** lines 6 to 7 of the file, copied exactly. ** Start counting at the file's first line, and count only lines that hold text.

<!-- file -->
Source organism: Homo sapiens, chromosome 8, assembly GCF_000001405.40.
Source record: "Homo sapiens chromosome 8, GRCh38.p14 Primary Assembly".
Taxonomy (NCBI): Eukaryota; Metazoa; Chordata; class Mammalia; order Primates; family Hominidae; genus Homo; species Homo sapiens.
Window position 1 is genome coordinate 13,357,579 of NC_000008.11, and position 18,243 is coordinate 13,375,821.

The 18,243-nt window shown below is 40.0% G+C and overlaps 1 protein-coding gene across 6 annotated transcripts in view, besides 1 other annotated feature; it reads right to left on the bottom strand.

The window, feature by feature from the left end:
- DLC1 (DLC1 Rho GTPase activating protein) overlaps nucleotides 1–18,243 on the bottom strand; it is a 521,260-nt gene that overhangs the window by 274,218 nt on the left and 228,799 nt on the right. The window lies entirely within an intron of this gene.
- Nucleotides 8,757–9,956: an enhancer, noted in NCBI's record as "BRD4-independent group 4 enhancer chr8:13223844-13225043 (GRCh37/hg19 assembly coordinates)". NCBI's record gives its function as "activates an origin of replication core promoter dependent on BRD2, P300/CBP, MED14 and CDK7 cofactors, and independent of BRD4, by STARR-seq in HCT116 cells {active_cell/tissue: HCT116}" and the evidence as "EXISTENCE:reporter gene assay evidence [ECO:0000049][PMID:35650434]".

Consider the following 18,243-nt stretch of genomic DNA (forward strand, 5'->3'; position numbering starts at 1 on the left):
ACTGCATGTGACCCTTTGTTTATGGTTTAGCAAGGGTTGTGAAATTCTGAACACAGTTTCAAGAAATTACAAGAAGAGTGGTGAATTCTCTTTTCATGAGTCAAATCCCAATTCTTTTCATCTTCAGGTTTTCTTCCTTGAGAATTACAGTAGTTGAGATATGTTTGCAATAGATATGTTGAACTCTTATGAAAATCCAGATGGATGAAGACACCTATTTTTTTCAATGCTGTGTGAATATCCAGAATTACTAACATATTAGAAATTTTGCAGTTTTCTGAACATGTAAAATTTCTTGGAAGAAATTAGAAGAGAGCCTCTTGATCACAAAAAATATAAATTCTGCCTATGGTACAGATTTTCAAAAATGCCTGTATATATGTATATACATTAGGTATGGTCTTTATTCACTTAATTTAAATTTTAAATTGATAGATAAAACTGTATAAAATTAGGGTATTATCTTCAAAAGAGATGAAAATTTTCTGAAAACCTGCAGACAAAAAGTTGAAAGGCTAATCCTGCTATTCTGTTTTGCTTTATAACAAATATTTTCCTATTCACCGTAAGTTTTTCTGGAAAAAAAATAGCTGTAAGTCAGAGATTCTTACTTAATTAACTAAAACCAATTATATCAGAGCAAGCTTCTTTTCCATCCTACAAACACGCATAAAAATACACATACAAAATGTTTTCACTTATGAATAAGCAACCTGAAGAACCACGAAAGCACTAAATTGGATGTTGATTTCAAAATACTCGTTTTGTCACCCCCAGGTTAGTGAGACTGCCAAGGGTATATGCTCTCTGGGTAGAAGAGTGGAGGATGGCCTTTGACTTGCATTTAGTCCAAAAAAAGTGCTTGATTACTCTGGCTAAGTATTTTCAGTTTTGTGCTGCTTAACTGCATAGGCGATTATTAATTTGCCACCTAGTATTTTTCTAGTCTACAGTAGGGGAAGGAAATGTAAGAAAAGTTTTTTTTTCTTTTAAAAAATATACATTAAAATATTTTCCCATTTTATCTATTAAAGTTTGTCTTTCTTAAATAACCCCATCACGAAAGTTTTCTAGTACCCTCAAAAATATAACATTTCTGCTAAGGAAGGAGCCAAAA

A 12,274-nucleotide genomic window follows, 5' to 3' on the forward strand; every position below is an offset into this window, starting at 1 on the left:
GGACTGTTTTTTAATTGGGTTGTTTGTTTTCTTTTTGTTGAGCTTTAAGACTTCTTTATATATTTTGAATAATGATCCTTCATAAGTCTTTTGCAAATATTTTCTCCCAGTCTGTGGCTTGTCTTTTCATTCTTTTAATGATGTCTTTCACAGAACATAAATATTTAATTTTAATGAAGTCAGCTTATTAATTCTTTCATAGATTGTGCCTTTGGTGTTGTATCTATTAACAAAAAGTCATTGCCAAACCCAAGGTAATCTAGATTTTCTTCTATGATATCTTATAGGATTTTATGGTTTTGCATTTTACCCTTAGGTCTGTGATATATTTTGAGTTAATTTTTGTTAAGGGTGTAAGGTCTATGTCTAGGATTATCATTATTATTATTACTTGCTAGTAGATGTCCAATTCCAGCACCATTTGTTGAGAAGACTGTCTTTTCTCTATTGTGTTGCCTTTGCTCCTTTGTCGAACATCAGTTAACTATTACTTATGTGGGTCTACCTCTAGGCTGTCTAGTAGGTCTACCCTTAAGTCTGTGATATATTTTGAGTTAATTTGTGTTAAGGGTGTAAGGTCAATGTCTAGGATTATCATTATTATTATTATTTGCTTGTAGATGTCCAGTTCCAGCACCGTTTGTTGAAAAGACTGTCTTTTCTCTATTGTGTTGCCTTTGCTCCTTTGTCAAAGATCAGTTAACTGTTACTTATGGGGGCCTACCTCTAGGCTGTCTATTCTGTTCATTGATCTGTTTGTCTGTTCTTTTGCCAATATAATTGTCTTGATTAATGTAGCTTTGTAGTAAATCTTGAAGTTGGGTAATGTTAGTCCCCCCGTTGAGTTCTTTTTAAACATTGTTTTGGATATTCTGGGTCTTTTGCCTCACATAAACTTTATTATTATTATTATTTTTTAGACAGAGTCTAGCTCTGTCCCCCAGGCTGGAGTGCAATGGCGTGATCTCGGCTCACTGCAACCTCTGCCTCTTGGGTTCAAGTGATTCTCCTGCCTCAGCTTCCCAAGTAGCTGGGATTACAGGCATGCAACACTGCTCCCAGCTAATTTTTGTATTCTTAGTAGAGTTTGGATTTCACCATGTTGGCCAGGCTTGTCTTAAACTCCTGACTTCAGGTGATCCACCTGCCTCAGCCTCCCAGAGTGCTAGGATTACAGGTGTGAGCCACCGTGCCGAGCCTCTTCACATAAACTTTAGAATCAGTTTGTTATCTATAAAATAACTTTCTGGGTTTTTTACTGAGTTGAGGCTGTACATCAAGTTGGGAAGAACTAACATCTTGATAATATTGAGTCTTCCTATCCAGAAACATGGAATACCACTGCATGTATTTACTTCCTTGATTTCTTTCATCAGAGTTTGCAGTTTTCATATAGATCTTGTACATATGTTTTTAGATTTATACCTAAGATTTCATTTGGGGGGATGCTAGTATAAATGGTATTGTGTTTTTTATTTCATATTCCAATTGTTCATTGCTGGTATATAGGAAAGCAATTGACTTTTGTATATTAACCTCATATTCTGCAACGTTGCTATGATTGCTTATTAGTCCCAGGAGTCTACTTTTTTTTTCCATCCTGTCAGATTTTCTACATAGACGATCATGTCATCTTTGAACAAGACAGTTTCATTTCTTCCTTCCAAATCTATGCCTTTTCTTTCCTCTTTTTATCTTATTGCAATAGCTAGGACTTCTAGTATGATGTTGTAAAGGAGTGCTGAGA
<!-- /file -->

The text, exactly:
The window, feature by feature from the left end:
- DLC1 (DLC1 Rho GTPase activating protein) overlaps nucleotides 1–18,243 on the bottom strand; it is a 521,260-nt gene that overhangs the window by 274,218 nt on the left and 228,799 nt on the right. The window lies entirely within an intron of this gene.